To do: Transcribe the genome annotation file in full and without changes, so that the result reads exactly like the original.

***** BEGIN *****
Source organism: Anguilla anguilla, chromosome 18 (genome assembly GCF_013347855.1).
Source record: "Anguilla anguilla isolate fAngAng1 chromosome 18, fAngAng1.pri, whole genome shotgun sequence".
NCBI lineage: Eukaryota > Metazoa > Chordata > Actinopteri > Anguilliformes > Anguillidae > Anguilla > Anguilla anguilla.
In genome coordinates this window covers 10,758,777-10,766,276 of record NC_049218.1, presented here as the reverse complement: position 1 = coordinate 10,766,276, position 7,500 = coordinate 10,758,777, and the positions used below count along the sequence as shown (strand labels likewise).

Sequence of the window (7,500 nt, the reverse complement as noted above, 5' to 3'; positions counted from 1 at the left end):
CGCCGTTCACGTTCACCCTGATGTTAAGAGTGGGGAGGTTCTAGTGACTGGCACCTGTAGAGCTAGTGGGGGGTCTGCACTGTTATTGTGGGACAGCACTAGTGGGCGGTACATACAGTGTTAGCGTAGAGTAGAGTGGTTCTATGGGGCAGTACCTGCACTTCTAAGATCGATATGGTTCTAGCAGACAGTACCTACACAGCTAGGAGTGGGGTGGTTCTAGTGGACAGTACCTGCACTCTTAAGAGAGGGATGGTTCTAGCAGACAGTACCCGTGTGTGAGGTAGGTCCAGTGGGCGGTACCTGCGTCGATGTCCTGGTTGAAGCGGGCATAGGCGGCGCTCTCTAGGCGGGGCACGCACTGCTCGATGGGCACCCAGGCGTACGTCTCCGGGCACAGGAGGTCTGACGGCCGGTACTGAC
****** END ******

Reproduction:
Source organism: Anguilla anguilla, chromosome 18 (genome assembly GCF_013347855.1).
Source record: "Anguilla anguilla isolate fAngAng1 chromosome 18, fAngAng1.pri, whole genome shotgun sequence".
NCBI lineage: Eukaryota > Metazoa > Chordata > Actinopteri > Anguilliformes > Anguillidae > Anguilla > Anguilla anguilla.
In genome coordinates this window covers 10,758,777-10,766,276 of record NC_049218.1, presented here as the reverse complement: position 1 = coordinate 10,766,276, position 7,500 = coordinate 10,758,777, and the positions used below count along the sequence as shown (strand labels likewise).

Sequence of the window (7,500 nt, the reverse complement as noted above, 5' to 3'; positions counted from 1 at the left end):
CGCCGTTCACGTTCACCCTGATGTTAAGAGTGGGGAGGTTCTAGTGACTGGCACCTGTAGAGCTAGTGGGGGGTCTGCACTGTTATTGTGGGACAGCACTAGTGGGCGGTACATACAGTGTTAGCGTAGAGTAGAGTGGTTCTATGGGGCAGTACCTGCACTTCTAAGATCGATATGGTTCTAGCAGACAGTACCTACACAGCTAGGAGTGGGGTGGTTCTAGTGGACAGTACCTGCACTCTTAAGAGAGGGATGGTTCTAGCAGACAGTACCCGTGTGTGAGGTAGGTCCAGTGGGCGGTACCTGCGTCGATGTCCTGGTTGAAGCGGGCATAGGCGGCGCTCTCTAGGCGGGGCACGCACTGCTCGATGGGCACCCAGGCGTACGTCTCCGGGCACAGGAGGTCTGACGGCCGGTACTGAC